When she woke up, Langer remembers being asked repeatedly by the horse show medic, the paramedics and the hospital staff if there was any chance she was pregnant.
When deciding whether or not she’d ride during her pregnancy, Langer read extensively about fetal development. Her decision? Not to ride until after she delivered her baby. Instead of riding, she worked with her horses on the ground.
“Some of my peers laughed at me, but I am glad I made the decision I did,” Langer says. “Bad things can happen. I was not willing to accept a risk that was too great.”
Shéne Dozier Allen, M.D., understands firsthand the love of horses and the hard decisions that come up when an equestrian is pregnant. A lifelong rider and mother of four, she’s also an obstetrician/gynecologist who has equestrian patients. During her own pregnancies she worked with her horses, but not in the saddle.
“Staying in shape while pregnant is important,” says Allen. But she cautions that the number of physiological changes that a pregnant woman’s body experiences, such as the changes in blood volume and the cardiovascular system, can lead to sudden episodes of dizziness and fatigue. Changes in your breathing cause you to lose more moisture and can lead to dehydration, shortness of breath and worsening heat tolerance, she says.
Because of these changes, Allen recommends that her equestrian patients not ride while pregnant. “I have had all kinds of riders, from trail riders to professionals who do it for a living, and I have yet to have one person argue with me on this topic.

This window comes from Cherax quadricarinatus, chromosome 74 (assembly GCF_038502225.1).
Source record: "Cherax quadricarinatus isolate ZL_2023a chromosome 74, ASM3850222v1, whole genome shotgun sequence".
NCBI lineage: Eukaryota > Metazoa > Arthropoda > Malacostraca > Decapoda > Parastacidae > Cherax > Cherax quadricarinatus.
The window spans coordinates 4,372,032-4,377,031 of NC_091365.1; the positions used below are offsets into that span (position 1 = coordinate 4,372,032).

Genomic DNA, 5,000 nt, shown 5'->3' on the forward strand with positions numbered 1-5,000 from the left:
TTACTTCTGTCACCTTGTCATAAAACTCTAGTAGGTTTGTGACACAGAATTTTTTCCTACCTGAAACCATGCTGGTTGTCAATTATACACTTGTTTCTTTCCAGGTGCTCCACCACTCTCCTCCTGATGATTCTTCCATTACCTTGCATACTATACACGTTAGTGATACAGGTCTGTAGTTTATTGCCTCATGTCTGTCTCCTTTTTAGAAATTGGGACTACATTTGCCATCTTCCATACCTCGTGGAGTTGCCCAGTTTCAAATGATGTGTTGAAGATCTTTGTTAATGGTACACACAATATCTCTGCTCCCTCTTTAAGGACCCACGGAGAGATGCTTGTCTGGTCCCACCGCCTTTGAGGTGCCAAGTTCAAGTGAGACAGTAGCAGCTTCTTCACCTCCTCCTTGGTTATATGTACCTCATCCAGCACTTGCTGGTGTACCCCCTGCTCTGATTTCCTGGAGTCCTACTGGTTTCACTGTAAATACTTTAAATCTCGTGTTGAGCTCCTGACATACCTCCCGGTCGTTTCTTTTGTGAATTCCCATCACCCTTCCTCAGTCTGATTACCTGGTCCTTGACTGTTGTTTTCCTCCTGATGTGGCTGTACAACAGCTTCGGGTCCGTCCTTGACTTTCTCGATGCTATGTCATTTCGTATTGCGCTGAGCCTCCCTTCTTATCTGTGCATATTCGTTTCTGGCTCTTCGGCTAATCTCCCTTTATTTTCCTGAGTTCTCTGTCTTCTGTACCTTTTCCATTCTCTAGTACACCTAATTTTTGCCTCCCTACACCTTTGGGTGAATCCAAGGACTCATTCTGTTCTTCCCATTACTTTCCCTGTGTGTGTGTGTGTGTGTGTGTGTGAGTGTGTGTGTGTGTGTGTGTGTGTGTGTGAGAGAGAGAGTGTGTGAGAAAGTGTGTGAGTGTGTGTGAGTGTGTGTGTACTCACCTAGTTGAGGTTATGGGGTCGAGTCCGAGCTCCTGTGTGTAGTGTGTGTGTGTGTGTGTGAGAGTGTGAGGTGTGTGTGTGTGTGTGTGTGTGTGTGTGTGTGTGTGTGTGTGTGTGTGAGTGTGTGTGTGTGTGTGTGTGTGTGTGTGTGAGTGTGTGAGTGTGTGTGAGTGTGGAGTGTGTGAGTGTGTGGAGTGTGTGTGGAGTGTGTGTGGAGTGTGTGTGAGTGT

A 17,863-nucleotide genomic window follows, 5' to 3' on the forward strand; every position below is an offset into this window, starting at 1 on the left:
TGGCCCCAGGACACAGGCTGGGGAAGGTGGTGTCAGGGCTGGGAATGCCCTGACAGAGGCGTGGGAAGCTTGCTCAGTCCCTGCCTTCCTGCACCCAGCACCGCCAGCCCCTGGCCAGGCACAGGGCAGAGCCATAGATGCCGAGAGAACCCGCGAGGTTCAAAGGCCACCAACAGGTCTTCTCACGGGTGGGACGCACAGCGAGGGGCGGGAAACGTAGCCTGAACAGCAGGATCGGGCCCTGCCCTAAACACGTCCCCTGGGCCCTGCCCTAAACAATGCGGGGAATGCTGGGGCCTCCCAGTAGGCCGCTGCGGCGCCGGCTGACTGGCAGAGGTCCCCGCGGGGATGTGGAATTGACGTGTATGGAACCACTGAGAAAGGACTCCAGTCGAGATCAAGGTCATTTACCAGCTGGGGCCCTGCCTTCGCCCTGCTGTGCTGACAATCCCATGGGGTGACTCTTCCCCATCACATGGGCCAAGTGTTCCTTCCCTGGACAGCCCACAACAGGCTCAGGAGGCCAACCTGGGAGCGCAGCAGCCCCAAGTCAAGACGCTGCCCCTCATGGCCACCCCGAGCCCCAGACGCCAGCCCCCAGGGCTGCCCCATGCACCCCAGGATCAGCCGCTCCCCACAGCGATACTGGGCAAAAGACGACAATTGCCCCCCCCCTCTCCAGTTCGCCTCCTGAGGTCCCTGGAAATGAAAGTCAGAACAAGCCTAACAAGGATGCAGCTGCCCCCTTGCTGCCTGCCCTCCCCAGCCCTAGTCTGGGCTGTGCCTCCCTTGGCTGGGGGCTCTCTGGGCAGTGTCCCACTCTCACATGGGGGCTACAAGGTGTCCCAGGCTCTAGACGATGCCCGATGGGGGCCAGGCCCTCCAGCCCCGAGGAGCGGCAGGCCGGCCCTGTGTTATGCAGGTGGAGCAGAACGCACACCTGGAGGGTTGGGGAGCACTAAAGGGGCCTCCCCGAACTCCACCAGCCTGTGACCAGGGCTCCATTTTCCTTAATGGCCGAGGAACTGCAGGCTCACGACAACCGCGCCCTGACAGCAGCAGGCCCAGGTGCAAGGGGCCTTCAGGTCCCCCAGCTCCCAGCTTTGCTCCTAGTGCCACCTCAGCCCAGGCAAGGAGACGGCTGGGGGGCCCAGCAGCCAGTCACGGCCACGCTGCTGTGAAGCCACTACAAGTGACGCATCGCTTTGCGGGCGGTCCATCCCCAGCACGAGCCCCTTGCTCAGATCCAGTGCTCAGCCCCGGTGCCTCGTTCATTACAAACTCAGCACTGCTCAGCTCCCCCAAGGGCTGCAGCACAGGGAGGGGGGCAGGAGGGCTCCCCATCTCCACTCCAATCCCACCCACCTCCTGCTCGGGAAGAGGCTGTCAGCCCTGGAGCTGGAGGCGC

“In my opinion, it’s too much risk for too little gain,” she adds. “It’s a short time to stay off your horse and protect your baby. It’s hard to justify any added risk. If there is any negative outcome in a pregnancy, a woman immediately starts blaming herself, even if that blame is irrational. Most women want to know that they gave their baby no reason to be anything but perfect.”
On a personal note, one month after I found out I was pregnant for the first time, I was on an airplane to Ireland for a thrilling week of cross-country jumping. Canceling the long-planned trip was out of the question; at 32, I felt young and strong, and I figured being 10 weeks along wouldn’t change a thing.
That was naïve. The first change of plans involved swallowing my pride and requesting a sturdy beginner horse and avoiding the slippery banks, cavernous ditches and gaping tiger traps that my friend sailed up, down and over. My own restraint surprised me. Still, I loved my scenic treks through those green fields of the Emerald Isle.
At home a few weeks later, I was trail riding with a friend when I got royally bucked off my large and very green warmblood.
Afterward, I was tense, not springing back to the saddle like I had in the past after a fall. I had bruised my rear and my confidence. I also experienced an emotion I had never associated with horses: fear. Had I hurt my baby? Should I not ride while pregnant? How could I tell my husband, whose suggestion to avoid riding while pregnant I had handily ignored?
A few days later, a routine checkup confirmed that the baby was fine. But the incident had given me a wake-up call. My boots stayed at the back of the closet for the rest of my pregnancy, and when I was pregnant again three years later, the boots went away again. It wasn’t long after each pregnancy before I was back in the saddle.
There’s no easy answer to the question of whether or not to ride throughout your pregnancy. It’s up to each expectant mother to talk to her health-care provider and weigh the risks. Pregnancy is a wonderful and fleeting time to enjoy, whether you’re in the saddle or standing on your own two feet.
A freelance writer and children’s author based in Washington, D.C., KITSON JAZYNKA contributes regularly to Horse Illustrated. Her horses enjoy the good life in nearby Potomac, Md.
This article originally appeared in the January 2010 issue of Horse Illustrated. Click here to subscribe.